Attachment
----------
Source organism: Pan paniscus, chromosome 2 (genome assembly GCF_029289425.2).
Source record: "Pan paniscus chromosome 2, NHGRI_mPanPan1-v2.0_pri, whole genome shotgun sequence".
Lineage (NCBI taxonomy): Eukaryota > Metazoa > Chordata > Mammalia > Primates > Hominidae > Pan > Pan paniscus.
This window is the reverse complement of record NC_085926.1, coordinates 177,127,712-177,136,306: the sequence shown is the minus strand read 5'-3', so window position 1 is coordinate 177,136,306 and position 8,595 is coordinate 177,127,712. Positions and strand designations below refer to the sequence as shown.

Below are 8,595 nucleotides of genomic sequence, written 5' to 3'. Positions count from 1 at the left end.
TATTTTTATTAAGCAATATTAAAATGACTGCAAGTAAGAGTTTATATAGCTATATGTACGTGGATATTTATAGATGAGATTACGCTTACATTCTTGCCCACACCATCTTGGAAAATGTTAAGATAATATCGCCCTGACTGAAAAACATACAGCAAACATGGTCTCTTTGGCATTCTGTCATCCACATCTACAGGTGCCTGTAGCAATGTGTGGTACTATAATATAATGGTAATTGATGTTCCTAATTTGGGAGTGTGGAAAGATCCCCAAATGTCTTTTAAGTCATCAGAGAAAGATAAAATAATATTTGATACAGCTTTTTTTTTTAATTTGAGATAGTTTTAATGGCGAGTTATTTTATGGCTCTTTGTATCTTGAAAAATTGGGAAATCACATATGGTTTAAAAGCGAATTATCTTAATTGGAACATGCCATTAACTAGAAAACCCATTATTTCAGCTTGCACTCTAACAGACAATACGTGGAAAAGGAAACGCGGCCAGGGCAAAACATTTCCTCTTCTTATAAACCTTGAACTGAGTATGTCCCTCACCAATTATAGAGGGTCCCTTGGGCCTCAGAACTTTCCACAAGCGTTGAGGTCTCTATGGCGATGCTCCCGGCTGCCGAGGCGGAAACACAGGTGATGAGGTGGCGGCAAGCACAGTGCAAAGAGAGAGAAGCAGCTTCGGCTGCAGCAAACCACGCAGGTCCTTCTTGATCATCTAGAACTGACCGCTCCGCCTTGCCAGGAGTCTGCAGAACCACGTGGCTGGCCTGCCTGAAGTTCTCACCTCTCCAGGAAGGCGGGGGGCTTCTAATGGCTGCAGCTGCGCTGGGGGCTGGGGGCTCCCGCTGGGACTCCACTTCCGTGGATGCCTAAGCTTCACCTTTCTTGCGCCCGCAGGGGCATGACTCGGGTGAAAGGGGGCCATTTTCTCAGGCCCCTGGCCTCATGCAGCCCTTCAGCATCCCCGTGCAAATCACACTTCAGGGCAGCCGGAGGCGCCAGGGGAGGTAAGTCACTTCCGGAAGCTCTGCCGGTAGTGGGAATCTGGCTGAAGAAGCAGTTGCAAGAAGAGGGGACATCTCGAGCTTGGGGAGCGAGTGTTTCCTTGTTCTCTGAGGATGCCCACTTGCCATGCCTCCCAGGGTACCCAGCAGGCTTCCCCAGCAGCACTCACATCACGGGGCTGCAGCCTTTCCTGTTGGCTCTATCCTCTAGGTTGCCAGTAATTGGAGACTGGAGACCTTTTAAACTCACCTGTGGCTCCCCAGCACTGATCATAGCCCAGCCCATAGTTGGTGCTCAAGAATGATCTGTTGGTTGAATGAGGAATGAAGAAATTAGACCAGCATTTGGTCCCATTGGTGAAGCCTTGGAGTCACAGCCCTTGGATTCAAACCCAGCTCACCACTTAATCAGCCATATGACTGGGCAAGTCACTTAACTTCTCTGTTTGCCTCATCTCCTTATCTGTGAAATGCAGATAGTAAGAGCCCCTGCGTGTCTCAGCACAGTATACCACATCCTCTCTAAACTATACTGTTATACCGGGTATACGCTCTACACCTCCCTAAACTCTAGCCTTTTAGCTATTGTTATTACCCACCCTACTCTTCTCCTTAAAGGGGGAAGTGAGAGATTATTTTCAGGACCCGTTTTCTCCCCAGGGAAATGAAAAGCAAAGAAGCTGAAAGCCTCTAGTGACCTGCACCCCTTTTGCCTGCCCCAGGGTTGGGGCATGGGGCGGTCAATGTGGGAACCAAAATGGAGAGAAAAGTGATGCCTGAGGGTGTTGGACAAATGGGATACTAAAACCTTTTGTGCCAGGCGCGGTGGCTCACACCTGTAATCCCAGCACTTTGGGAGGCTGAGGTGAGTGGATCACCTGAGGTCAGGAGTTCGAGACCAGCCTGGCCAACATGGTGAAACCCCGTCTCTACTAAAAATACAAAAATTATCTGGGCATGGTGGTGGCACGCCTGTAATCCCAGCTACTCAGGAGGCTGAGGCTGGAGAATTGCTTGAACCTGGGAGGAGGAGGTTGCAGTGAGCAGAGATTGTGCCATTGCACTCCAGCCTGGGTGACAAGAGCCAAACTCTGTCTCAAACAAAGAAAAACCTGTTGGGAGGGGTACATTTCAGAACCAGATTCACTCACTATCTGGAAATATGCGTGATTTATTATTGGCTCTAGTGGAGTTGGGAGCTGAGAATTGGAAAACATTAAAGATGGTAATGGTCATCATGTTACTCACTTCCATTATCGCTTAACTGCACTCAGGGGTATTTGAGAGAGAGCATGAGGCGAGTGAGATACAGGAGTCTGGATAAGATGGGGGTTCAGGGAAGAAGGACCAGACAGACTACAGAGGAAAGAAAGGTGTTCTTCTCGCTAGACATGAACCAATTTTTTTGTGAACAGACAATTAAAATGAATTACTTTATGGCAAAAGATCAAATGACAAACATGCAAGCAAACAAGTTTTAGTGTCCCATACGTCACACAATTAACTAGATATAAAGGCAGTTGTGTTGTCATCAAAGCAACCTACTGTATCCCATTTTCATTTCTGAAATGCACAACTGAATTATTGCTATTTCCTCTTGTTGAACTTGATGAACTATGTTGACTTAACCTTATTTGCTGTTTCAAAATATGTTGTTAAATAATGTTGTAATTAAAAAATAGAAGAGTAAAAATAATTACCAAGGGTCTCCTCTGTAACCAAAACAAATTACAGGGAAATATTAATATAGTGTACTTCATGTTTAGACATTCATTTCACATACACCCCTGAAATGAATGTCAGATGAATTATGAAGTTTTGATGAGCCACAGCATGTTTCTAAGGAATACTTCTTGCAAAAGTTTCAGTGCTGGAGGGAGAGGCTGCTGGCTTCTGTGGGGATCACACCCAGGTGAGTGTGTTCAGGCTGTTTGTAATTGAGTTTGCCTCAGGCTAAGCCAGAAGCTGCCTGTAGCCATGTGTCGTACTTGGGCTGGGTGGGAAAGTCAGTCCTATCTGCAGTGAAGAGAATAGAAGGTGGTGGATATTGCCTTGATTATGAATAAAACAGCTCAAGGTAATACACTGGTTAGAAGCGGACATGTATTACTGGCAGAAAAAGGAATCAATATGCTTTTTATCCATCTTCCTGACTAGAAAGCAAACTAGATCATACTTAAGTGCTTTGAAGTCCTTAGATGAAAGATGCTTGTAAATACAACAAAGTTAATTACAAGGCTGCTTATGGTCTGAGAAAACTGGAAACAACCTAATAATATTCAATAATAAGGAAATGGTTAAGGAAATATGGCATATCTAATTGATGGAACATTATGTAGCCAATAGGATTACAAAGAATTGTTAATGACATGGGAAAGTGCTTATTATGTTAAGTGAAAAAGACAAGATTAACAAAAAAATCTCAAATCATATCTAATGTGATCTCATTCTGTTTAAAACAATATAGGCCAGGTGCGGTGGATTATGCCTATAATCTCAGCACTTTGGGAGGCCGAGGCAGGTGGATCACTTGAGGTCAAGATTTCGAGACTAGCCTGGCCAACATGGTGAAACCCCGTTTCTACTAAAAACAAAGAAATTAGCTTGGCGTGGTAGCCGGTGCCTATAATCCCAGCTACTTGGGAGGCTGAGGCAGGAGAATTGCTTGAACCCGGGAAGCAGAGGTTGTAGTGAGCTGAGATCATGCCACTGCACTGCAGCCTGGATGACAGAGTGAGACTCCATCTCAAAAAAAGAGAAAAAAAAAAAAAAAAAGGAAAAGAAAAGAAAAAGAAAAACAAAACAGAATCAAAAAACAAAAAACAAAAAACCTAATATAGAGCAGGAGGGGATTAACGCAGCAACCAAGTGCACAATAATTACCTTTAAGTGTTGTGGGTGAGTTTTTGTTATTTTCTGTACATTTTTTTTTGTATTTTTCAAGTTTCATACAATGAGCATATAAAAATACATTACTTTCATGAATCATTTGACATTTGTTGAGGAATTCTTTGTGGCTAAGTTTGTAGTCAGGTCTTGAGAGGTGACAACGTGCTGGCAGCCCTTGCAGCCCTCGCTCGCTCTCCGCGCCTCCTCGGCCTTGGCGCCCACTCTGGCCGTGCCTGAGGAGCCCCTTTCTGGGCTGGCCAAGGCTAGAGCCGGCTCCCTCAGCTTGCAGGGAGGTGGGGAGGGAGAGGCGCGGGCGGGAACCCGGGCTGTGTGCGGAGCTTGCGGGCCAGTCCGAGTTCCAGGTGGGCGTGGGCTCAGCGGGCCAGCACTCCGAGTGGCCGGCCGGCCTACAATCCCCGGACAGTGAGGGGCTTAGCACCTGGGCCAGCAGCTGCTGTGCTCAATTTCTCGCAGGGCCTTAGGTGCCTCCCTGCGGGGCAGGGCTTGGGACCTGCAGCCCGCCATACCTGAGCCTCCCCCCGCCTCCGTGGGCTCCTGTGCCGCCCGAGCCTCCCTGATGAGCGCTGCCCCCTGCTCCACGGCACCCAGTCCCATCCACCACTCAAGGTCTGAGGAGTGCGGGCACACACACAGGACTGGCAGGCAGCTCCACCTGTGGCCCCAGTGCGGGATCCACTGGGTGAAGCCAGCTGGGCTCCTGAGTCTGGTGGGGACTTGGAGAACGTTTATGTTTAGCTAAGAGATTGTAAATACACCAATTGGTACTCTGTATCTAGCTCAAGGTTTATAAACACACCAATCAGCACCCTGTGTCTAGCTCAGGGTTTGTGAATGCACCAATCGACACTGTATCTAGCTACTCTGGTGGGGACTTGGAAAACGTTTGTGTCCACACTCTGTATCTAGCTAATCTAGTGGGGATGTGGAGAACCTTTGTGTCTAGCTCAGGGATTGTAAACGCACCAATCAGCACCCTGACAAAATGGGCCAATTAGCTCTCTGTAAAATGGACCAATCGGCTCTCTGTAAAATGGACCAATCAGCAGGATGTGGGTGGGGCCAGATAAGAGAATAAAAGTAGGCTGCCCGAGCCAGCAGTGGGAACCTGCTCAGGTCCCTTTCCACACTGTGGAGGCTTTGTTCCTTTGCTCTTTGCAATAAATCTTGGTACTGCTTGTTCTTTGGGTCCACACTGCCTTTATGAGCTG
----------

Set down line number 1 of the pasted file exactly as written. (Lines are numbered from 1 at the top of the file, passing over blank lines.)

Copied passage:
Source organism: Pan paniscus, chromosome 2 (genome assembly GCF_029289425.2).